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What You Need to Know About Making Hires for Your Growing Startup

What You Need to Know About Making Hires for Your Growing Startup
From Recruiter - December 1, 2016

Early in a companys lifecycle, the first thing business managers should ask themselves when considering a new hire is whether or not theyshould make a hire at all. You know the answer when a role you would hire for costs an employee 20 hours a week as a part-time activity. Its important, especially in the early stages of a company, to recognize when to hire and when to hold off.

In order to avoid going broke, startups need to hire when they have the money to hire. Nothing is more important for a new company than keeping an eye on therunway and making sure not to miss payroll. A lot of well-funded businesses get tripped up here. The thingto be aware of is how much cash you have on hand and how fast you are spending it.

Counterintuitively, this is more difficult to do when you have more invested money on hand. You have to carefully watch the speed at which all your hires are burning cash, and you have to time your burn with either a new capital infusion or revenue.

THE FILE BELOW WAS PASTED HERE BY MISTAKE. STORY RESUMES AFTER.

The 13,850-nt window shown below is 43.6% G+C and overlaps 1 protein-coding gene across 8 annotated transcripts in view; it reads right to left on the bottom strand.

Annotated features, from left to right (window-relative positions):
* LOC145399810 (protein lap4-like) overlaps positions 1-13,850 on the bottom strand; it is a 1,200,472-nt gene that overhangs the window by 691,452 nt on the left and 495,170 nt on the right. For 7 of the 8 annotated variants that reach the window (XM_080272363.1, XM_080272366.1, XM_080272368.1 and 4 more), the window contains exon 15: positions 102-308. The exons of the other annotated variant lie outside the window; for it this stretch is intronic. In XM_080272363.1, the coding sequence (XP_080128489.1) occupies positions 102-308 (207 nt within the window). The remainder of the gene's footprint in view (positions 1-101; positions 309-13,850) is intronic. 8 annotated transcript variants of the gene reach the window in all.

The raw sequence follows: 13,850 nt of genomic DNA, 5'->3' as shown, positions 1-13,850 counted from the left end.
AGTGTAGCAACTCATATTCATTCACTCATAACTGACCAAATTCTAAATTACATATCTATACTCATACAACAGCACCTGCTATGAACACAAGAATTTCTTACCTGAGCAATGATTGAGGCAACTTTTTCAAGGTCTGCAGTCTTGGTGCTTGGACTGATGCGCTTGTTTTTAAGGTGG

How Much Does the Hire Costand How Much Value Will They Create?

As our company matured and gained access to capital and revenue, I found I could hire more people. I made decisions about the right time to hire by analyzing the cash returns from eachhire. I looked at the number of months it would take to pay back the cash investment needed to bring the hire up to the point where they started to pay for themselves on a monthly basis. That is the break-even point.

After determining the break-even point, I would lookat how long it would take to pay the original investment back. For example,if you were going to pay someone $10,000 a month, you wouldlook at how many months it would take forthe monthly value created by the employee to exceed $10,000. If it took eight months before the original investment were paid back, you would be down about $80,000.

After calculating all of this, I would check if Ihad that much to spend (and, of course, compare that price with the opportunity cost of not making other hires) before making any hiring decisions.

This method is easier to carry out with a sales role than it is with, say, an engineer, but itcan be donewith any role in the business.



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